So, by popular demand..... here is a thread dedicated to questions posed to help increase one's knowledge base in regards to the acute care NICU population. If anyone desperately wants a separate thread dedicated solely to the Well Newborn, we'll have to talk to Elvish about that one
So here's the plan. I'll pose a question drawn from an experience I've had, a clinical scenario I've formulated, or concepts I come across in the literature and board exam review. I will try to keep it in the vein of the NICU nurse, which will be interesting, since I've been saturated in NNP classes for a few years now.
Let's also keep in mind (and we all know this) that practice varies WIDELY from unit to unit. Feel free to answer based on your personal practice, but let's all keep in mind that the "book" answer may be different.
A little about me:
I have been practicing in NICU for almost 5 years, two in a level IIIb, and nearly 3 in a level IIIc quaternary NICU. I have had the privilege of caring for ECMO, pre/postop open hearts, single-lung ventilation, etc, as well as the gamut of preemie and surgical diagnoses. I finished up my NNP grad degree last December, and I'm now in the process of studying for my national certification/boards, as well as looking for a NNP position.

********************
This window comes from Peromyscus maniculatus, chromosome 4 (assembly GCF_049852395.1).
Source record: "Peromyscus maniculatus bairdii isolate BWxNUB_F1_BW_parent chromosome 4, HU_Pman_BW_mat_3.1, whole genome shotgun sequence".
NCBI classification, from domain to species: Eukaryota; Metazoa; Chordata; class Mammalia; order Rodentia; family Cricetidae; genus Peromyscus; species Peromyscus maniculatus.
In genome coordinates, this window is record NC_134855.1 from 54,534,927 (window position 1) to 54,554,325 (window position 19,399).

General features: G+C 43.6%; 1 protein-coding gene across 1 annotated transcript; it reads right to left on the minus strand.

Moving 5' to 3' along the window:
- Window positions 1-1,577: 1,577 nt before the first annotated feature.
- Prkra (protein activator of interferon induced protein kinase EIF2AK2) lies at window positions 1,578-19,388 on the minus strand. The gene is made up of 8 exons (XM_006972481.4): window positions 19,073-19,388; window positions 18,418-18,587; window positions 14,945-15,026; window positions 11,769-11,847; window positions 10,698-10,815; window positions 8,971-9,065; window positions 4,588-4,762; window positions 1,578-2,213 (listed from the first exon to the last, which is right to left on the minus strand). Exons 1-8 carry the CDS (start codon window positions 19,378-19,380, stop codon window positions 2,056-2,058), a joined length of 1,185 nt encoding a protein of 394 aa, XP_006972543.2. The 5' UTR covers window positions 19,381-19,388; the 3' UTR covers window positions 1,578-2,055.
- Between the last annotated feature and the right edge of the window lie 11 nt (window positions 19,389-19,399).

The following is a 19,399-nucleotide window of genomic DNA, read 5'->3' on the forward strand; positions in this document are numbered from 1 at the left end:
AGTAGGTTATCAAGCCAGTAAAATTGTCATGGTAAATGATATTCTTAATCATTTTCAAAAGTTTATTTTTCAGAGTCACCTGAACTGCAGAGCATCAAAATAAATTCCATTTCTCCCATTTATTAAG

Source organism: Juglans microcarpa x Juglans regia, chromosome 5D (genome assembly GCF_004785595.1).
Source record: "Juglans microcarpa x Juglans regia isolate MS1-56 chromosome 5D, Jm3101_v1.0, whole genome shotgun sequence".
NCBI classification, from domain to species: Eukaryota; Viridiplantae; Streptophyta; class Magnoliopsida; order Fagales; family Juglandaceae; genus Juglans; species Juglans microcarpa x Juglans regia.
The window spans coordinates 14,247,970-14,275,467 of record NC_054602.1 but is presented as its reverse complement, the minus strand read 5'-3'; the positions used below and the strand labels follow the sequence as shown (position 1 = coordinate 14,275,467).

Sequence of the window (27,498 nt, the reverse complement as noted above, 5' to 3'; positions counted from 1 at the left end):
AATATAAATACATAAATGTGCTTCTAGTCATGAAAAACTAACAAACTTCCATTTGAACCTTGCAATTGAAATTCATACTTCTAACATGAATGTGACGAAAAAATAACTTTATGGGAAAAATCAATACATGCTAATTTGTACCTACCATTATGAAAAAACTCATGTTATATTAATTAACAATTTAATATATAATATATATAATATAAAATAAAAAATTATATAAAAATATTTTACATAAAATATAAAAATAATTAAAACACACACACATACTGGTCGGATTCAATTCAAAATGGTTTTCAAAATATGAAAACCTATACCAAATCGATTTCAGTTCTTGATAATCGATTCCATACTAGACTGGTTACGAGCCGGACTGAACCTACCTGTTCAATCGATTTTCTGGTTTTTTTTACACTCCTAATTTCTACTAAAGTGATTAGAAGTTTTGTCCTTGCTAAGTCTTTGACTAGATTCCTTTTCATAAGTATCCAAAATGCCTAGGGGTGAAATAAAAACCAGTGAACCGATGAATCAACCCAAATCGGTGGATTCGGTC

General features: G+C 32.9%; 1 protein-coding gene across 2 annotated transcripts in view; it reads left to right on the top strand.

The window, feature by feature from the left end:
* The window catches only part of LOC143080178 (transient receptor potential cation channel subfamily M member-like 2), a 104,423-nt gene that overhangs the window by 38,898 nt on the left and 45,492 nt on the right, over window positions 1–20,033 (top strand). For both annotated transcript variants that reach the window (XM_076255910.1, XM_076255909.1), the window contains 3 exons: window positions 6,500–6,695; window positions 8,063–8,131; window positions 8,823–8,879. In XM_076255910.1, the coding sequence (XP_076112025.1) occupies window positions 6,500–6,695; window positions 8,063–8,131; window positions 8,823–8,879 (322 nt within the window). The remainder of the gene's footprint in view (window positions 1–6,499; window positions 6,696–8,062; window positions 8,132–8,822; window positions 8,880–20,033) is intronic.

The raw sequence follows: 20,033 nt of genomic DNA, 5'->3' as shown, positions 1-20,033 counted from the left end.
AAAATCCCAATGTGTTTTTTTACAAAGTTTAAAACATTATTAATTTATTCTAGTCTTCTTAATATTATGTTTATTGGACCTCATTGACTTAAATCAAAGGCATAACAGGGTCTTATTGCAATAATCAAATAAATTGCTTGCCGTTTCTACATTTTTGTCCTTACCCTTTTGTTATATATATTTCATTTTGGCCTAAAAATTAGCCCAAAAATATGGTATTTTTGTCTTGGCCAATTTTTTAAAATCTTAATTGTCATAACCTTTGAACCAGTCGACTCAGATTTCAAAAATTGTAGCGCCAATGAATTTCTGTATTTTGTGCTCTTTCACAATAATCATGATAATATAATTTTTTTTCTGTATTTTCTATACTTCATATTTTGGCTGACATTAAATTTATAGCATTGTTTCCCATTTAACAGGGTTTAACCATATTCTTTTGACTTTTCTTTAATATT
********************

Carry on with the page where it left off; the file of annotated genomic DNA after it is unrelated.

So here goes...
Good job so far, everyone!
So, the most important thing to remember is that SGA does not necessarily mean IUGR, but IUGR babies are always SGA. IUGR is something that's prenatally diagnosed, an ultrasound-detected failure of the fetus to grow at normal rates. This is usually caused by placental insufficiency, PIH, smoking, or infection.
Head-sparing, or asymmetrical IUGR is reassuring. Babies with this have a head circ >10% pct, but the length and weight plot <10% pct. This form of IUGR occurred later in pregnancy and the brain and head were spared from lack of oxygen/nutrients. These kids almost always catch up. Symmetric IUGR kids plot <10% on all counts, and this form occurs early in pregnancy, (usually infection) and often have neurodevelopmental delays.
Last edit by SteveNNP on Mar 4, '10
: Reason: Thanks, littleneorn!